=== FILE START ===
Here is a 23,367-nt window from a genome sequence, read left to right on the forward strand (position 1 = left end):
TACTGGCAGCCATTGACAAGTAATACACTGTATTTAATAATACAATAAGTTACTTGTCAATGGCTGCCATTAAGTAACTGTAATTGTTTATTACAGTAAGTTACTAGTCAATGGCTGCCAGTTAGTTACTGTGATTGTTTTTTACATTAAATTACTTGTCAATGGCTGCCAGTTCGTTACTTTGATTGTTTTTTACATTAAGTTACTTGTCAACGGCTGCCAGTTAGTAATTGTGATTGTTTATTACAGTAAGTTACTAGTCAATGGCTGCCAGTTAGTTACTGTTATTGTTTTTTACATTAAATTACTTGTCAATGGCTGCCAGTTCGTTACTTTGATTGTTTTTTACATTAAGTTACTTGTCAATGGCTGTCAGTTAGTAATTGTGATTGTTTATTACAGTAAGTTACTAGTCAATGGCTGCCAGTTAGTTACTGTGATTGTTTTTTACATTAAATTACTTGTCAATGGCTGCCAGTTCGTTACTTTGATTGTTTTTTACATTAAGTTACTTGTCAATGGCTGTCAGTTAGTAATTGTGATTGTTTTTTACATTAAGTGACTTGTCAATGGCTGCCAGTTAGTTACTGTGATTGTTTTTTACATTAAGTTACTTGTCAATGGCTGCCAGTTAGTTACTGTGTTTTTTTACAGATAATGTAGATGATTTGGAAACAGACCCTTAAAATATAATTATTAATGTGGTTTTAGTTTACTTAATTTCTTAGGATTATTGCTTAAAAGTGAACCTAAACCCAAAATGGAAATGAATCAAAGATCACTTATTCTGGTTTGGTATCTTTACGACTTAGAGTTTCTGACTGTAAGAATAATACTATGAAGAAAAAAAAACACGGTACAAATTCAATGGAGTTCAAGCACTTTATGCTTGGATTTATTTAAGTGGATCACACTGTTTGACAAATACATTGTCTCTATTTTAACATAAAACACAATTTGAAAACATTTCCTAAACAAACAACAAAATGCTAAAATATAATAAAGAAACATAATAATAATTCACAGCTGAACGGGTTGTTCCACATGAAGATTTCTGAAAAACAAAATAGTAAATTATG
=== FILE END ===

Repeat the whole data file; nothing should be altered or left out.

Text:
Here is a 23,367-nt window from a genome sequence, read left to right on the forward strand (position 1 = left end):
TACTGGCAGCCATTGACAAGTAATACACTGTATTTAATAATACAATAAGTTACTTGTCAATGGCTGCCATTAAGTAACTGTAATTGTTTATTACAGTAAGTTACTAGTCAATGGCTGCCAGTTAGTTACTGTGATTGTTTTTTACATTAAATTACTTGTCAATGGCTGCCAGTTCGTTACTTTGATTGTTTTTTACATTAAGTTACTTGTCAACGGCTGCCAGTTAGTAATTGTGATTGTTTATTACAGTAAGTTACTAGTCAATGGCTGCCAGTTAGTTACTGTTATTGTTTTTTACATTAAATTACTTGTCAATGGCTGCCAGTTCGTTACTTTGATTGTTTTTTACATTAAGTTACTTGTCAATGGCTGTCAGTTAGTAATTGTGATTGTTTATTACAGTAAGTTACTAGTCAATGGCTGCCAGTTAGTTACTGTGATTGTTTTTTACATTAAATTACTTGTCAATGGCTGCCAGTTCGTTACTTTGATTGTTTTTTACATTAAGTTACTTGTCAATGGCTGTCAGTTAGTAATTGTGATTGTTTTTTACATTAAGTGACTTGTCAATGGCTGCCAGTTAGTTACTGTGATTGTTTTTTACATTAAGTTACTTGTCAATGGCTGCCAGTTAGTTACTGTGTTTTTTTACAGATAATGTAGATGATTTGGAAACAGACCCTTAAAATATAATTATTAATGTGGTTTTAGTTTACTTAATTTCTTAGGATTATTGCTTAAAAGTGAACCTAAACCCAAAATGGAAATGAATCAAAGATCACTTATTCTGGTTTGGTATCTTTACGACTTAGAGTTTCTGACTGTAAGAATAATACTATGAAGAAAAAAAAACACGGTACAAATTCAATGGAGTTCAAGCACTTTATGCTTGGATTTATTTAAGTGGATCACACTGTTTGACAAATACATTGTCTCTATTTTAACATAAAACACAATTTGAAAACATTTCCTAAACAAACAACAAAATGCTAAAATATAATAAAGAAACATAATAATAATTCACAGCTGAACGGGTTGTTCCACATGAAGATTTCTGAAAAACAAAATAGTAAATTATG